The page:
Tech firms, from making phones to running social media, now account for nearly 40% of the US S&P 500 index capitalization.
Analysis of Dow Jones Market Data shows that technology firms are on track to end this year with an unprecedented proportion of the US stock market. Currently, the industry breakeven accounts for 40% of the S&P 500 index, surpassing the old record of 37% in 1999 – the peak of the dotcom bubble. This is the latest testament to the growing influence these companies have on global consumers.
Only Apple – the first US company to reach a capitalization of $ 2 trillion – made up 7 percent of the S&P 500. Earlier last month, it was 8 percent – the highest of any code since 1998.
Although many popular technology stocks such as Apple or Netflix have recently been sold, many of the names in this group are still the leading stocks this year, helping the S&P 500 increase by nearly 8% from the beginning of the year and continuously. fluctuated around the peaks despite the economic downturn due to the pandemic. Technology stocks pushed the market up earlier this week, then pulled down again, showing their influence on major stock indices.
Trends such as remote work and cloud computing further motivate these companies, helping them grow despite the struggles of others. Even so, the growth in focus on a small group is worrying many investors. They believe that the stock market is too dependent on this field and only a few stocks plunge and the whole market will be dragged down.
History shows that after a certain industry peaks in proportion in the S&P 500, a sell-off will take place. The tech sector plunged after the dotcom bubble burst. The impact of the banking industry on the market peaked in 2006, before the financial crisis. Energy stocks also fell in freefall after hitting a new peak in proportion in the S&P 500 in 2008.
Very few analysts think that technology stocks are overvalued as much as two decades ago. However, many investors are preparing for the possibility that the industry will be more volatile.
“Our lives are going to be digitally mandatory,” said Alison Porter, Portfolio Manager at Janus Henderson Investors. She remains confident in the biggest tech companies, thanks to steady growth and the opportunity when more people stay home during a pandemic.
Investors are waiting for third quarter financial reports of technology firms, as well as weekly unemployment data to assess the health of the economy. Because the US Congress has yet to approve the next stimulus package, many investors are still hesitant to pour money into stocks directly related to economic growth.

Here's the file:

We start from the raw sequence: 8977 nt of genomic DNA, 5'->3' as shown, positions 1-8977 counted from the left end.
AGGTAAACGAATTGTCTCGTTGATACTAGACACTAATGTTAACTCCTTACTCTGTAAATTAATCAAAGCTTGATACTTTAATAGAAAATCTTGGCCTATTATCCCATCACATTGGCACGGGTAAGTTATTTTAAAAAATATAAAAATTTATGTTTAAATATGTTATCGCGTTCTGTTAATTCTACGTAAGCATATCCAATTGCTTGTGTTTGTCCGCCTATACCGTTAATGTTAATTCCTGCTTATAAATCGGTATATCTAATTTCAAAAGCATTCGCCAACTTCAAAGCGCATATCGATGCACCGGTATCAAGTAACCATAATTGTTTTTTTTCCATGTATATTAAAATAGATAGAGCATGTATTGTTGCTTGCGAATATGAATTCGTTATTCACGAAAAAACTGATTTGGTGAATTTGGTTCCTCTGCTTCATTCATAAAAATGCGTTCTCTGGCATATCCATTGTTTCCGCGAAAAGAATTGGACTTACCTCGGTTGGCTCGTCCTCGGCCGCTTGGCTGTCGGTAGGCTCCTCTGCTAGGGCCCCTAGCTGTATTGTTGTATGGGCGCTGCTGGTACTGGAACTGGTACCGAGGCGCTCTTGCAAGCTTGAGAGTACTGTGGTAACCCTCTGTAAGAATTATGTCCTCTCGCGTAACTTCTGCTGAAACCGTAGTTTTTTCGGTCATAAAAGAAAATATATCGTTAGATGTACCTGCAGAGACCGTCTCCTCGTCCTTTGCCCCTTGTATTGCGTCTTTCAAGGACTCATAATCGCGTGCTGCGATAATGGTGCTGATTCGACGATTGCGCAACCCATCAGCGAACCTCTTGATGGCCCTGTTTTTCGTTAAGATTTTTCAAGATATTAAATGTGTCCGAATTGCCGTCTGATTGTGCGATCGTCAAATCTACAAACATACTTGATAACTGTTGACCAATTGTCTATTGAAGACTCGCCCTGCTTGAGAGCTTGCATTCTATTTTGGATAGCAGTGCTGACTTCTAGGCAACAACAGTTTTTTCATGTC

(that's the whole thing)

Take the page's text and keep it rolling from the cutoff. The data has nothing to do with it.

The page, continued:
Howard Marks, co-founder of investment consulting firm Oaktree Capital Group, thinks that the methods of calculating the cost of technology stocks are related to current returns. Therefore, this metric can underestimate the prospects of companies that have spent a lot to drive growth.
Analysts predict that tech firms’ profits in the S&P 500’s total corporate profits could reach 36% this year, FactSet said. The price-to-return (P / E) ratio of the information technology industry is 28, higher than 24 for the S&P 500. This figure for media services firms is 25. For Apple, Microsoft, Facebook and Alphabet alone. is over 30. Netflix’s P / E is 90 and Amazon is close to 130.
Even so, many investors are still willing to buy shares of expensive Internet firms, which are growing rapidly. “These companies have received momentum over the past 10 years, because the overall economic situation is bleak,” commented David Lebovitz, global market strategist at JP Morgan Asset Management.
The analysis of the technology group’s concentration in the S&P 500 is based on the information technology and communication services firms. Neither of these groups have Amazon, as the e-commerce giant is classified as non-essential consumer goods. So, if you include Amazon – with a capitalization of $ 1,600 billion – in the technology group, the impact on the market will be even greater.
In recent weeks, Amazon and major Internet companies have been increasingly monitored. The US House of Representatives recently announced that Congress should consider forcing tech giants to separate dominant online platforms from other businesses.
Few analysts believe that the biggest technology firms will be split soon. In addition, legal actions are often carried out quite slowly. However, many investors believe that this information can be a new source of instability for the coming weeks.
“The only thing that worries me about the rise of the tech group is the possibility of government intervention,” said Jacob Walthour, CEO of Blueprint Capital Advisors. Even so, he still recommends that customers buy technology stocks, e-commerce and electric vehicles, due to the great growth potential.
Ha Thu (according to WSJ)